Sun Jun 16, 2013 3:16 pm
The pennys were used as a example, and to also show that the blade gets extremely close to the stone which I doubt anyone is holding with consistency.
The problem with the math is that it never actually works out, your bevel is not a flat plane but a slight curve from the rocking motion that occurs during sharpening. Add about +5 degrees to the final calculation and that's more realistic.
Wed Jul 17, 2013 5:11 pm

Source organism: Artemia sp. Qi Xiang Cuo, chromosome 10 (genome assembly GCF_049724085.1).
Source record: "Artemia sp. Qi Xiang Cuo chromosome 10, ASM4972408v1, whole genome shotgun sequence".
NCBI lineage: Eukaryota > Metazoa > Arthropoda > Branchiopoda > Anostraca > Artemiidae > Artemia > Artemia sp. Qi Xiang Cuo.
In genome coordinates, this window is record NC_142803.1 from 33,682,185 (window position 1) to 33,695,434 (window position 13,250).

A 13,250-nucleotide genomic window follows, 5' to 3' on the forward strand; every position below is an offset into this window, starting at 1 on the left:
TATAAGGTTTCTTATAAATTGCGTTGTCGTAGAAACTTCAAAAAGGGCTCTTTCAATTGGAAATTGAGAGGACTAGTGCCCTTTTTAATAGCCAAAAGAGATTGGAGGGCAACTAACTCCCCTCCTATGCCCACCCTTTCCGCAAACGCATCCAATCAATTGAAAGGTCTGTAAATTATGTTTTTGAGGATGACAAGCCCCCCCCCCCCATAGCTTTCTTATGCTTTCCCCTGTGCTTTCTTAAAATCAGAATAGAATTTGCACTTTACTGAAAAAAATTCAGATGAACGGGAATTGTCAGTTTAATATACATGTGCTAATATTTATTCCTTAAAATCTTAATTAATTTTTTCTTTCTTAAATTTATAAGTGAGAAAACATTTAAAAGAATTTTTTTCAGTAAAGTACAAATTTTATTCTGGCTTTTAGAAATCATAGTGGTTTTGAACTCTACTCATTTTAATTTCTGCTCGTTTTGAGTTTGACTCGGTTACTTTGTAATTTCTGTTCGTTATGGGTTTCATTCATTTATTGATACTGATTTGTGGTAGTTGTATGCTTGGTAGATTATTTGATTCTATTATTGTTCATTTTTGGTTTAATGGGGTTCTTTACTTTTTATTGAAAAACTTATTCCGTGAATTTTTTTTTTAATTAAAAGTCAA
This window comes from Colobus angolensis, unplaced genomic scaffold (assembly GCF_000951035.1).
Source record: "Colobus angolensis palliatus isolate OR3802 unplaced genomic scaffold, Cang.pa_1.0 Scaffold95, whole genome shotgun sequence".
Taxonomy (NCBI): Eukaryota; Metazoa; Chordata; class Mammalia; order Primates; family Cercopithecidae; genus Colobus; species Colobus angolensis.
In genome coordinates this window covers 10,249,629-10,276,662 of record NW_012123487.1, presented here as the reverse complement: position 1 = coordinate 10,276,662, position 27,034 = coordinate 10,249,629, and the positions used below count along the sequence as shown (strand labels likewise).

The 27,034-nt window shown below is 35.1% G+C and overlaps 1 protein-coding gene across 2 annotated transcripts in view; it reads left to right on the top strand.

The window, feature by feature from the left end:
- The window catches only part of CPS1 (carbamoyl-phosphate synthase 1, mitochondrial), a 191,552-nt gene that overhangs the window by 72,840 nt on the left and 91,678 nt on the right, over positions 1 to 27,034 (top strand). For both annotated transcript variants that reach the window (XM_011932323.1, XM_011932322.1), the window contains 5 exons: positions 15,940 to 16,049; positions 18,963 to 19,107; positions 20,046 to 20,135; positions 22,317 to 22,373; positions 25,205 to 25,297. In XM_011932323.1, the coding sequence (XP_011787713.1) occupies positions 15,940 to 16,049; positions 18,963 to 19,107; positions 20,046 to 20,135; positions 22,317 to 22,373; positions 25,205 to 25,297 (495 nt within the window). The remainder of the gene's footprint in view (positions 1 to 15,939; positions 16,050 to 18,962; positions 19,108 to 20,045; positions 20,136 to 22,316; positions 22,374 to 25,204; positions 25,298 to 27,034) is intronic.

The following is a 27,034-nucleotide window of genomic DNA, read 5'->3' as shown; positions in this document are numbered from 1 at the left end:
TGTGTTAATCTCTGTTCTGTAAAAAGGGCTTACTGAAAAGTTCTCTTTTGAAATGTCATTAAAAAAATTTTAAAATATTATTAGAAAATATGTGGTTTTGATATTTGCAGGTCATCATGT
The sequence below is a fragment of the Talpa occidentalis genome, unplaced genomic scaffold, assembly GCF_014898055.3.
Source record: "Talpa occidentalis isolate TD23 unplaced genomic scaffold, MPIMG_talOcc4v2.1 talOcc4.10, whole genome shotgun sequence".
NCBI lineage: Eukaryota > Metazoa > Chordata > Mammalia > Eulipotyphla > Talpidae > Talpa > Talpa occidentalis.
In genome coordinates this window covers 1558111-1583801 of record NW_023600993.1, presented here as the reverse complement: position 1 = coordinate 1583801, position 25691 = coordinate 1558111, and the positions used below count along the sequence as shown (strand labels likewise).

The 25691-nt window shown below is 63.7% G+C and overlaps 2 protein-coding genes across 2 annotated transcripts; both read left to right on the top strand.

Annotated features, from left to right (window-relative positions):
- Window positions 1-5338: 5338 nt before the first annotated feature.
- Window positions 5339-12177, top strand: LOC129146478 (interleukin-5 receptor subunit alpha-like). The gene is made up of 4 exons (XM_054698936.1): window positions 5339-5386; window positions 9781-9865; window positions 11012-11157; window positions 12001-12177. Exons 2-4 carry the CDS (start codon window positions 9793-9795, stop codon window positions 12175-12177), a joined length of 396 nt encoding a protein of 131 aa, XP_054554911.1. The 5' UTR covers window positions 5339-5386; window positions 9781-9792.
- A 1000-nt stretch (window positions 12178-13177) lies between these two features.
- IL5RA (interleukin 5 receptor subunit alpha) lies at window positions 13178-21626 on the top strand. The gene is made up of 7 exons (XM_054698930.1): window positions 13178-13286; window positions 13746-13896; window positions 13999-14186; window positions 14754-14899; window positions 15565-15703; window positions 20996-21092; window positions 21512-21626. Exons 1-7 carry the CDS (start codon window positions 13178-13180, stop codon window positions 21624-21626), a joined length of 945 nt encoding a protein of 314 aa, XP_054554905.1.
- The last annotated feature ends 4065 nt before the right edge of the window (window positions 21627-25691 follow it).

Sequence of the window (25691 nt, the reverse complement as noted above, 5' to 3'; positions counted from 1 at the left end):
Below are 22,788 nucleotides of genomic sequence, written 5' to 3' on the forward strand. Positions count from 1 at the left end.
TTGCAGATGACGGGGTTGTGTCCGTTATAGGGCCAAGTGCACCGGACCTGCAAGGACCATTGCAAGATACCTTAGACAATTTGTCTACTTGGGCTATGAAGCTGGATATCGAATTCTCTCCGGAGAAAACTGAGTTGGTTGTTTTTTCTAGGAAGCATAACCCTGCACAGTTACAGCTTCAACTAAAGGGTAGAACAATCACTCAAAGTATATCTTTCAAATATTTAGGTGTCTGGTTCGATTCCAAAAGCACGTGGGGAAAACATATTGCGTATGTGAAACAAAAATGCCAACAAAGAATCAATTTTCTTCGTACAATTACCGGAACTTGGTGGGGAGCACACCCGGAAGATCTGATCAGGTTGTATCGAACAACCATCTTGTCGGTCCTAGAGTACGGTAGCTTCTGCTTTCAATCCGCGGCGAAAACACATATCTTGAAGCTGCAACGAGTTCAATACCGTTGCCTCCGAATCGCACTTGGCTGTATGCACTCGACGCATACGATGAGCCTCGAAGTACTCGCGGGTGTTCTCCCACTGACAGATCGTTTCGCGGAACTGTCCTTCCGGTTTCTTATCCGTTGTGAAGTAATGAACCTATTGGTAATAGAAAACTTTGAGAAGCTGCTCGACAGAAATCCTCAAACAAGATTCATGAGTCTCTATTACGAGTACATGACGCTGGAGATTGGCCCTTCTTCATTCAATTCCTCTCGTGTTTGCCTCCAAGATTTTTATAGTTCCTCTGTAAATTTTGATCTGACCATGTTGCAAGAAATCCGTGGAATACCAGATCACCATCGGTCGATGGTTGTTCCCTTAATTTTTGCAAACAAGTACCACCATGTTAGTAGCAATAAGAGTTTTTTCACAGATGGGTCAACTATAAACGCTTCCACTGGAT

I measured the actual width of the bevel and the thickness at the top of the bevel and get somewhere between 8 and 12 degrees on my freehand sharpened knives. The lowest I've gone with any knife was 7 degrees per side on a slipjoint trapper I carried for work. The clip blade is at 7 (guide sharpened and measured) while the spey blade is at 20. The clip blade cuts metal (aluminum and copper) with care without damage. It's mystery stainless from Japan from the late 80's or early 90's, inherited from my dad.
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